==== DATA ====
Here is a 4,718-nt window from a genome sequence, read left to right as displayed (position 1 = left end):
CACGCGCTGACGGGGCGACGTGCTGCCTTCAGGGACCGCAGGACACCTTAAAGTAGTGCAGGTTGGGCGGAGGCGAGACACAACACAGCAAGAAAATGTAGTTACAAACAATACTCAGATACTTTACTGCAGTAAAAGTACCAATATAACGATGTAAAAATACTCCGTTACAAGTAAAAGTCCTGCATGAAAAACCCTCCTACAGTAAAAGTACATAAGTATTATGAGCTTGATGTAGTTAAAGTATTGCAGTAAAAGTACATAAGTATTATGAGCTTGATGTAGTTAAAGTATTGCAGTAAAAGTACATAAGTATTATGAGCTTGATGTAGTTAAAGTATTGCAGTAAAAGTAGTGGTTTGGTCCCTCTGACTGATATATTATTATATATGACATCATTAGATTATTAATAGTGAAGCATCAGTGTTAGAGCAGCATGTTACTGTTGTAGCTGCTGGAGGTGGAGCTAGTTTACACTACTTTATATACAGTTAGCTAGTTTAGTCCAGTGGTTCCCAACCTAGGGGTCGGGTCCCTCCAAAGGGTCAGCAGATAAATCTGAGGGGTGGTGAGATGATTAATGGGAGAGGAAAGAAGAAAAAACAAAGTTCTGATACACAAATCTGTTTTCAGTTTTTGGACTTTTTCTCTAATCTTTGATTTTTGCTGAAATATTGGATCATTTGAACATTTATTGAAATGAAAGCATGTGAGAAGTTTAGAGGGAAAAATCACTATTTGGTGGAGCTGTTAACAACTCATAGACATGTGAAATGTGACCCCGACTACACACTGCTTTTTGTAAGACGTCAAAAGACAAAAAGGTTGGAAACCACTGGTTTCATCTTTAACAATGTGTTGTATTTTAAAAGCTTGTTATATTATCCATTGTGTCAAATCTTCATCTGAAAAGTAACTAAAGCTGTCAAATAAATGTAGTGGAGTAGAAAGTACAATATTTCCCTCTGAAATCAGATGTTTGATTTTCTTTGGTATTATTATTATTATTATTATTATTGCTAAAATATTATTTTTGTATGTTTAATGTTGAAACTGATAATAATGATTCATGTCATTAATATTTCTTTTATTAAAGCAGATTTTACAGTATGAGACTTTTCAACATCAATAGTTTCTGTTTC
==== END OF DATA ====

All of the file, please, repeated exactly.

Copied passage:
Here is a 4,718-nt window from a genome sequence, read left to right as displayed (position 1 = left end):
CACGCGCTGACGGGGCGACGTGCTGCCTTCAGGGACCGCAGGACACCTTAAAGTAGTGCAGGTTGGGCGGAGGCGAGACACAACACAGCAAGAAAATGTAGTTACAAACAATACTCAGATACTTTACTGCAGTAAAAGTACCAATATAACGATGTAAAAATACTCCGTTACAAGTAAAAGTCCTGCATGAAAAACCCTCCTACAGTAAAAGTACATAAGTATTATGAGCTTGATGTAGTTAAAGTATTGCAGTAAAAGTACATAAGTATTATGAGCTTGATGTAGTTAAAGTATTGCAGTAAAAGTACATAAGTATTATGAGCTTGATGTAGTTAAAGTATTGCAGTAAAAGTAGTGGTTTGGTCCCTCTGACTGATATATTATTATATATGACATCATTAGATTATTAATAGTGAAGCATCAGTGTTAGAGCAGCATGTTACTGTTGTAGCTGCTGGAGGTGGAGCTAGTTTACACTACTTTATATACAGTTAGCTAGTTTAGTCCAGTGGTTCCCAACCTAGGGGTCGGGTCCCTCCAAAGGGTCAGCAGATAAATCTGAGGGGTGGTGAGATGATTAATGGGAGAGGAAAGAAGAAAAAACAAAGTTCTGATACACAAATCTGTTTTCAGTTTTTGGACTTTTTCTCTAATCTTTGATTTTTGCTGAAATATTGGATCATTTGAACATTTATTGAAATGAAAGCATGTGAGAAGTTTAGAGGGAAAAATCACTATTTGGTGGAGCTGTTAACAACTCATAGACATGTGAAATGTGACCCCGACTACACACTGCTTTTTGTAAGACGTCAAAAGACAAAAAGGTTGGAAACCACTGGTTTCATCTTTAACAATGTGTTGTATTTTAAAAGCTTGTTATATTATCCATTGTGTCAAATCTTCATCTGAAAAGTAACTAAAGCTGTCAAATAAATGTAGTGGAGTAGAAAGTACAATATTTCCCTCTGAAATCAGATGTTTGATTTTCTTTGGTATTATTATTATTATTATTATTATTGCTAAAATATTATTTTTGTATGTTTAATGTTGAAACTGATAATAATGATTCATGTCATTAATATTTCTTTTATTAAAGCAGATTTTACAGTATGAGACTTTTCAACATCAATAGTTTCTGTTTC